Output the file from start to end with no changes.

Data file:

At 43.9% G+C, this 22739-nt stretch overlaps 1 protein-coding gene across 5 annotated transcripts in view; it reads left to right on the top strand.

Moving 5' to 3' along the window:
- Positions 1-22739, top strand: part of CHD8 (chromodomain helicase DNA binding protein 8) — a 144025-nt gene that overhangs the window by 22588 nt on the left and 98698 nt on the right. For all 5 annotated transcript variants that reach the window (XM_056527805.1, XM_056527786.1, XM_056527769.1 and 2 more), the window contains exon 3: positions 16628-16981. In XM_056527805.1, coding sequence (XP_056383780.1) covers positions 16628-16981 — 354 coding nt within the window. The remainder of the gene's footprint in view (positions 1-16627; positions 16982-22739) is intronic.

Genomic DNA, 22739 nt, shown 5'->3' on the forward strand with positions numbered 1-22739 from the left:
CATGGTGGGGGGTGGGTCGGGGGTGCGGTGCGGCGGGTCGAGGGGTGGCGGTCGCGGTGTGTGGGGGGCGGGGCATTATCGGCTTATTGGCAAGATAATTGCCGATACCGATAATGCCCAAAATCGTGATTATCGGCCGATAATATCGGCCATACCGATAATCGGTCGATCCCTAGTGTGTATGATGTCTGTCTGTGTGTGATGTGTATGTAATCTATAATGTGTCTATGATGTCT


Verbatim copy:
At 43.9% G+C, this 22739-nt stretch overlaps 1 protein-coding gene across 5 annotated transcripts in view; it reads left to right on the top strand.

Moving 5' to 3' along the window:
- Positions 1-22739, top strand: part of CHD8 (chromodomain helicase DNA binding protein 8) — a 144025-nt gene that overhangs the window by 22588 nt on the left and 98698 nt on the right. For all 5 annotated transcript variants that reach the window (XM_056527805.1, XM_056527786.1, XM_056527769.1 and 2 more), the window contains exon 3: positions 16628-16981. In XM_056527805.1, coding sequence (XP_056383780.1) covers positions 16628-16981 — 354 coding nt within the window. The remainder of the gene's footprint in view (positions 1-16627; positions 16982-22739) is intronic.

Genomic DNA, 22739 nt, shown 5'->3' on the forward strand with positions numbered 1-22739 from the left:
CATGGTGGGGGGTGGGTCGGGGGTGCGGTGCGGCGGGTCGAGGGGTGGCGGTCGCGGTGTGTGGGGGGCGGGGCATTATCGGCTTATTGGCAAGATAATTGCCGATACCGATAATGCCCAAAATCGTGATTATCGGCCGATAATATCGGCCATACCGATAATCGGTCGATCCCTAGTGTGTATGATGTCTGTCTGTGTGTGATGTGTATGTAATCTATAATGTGTCTATGATGTCT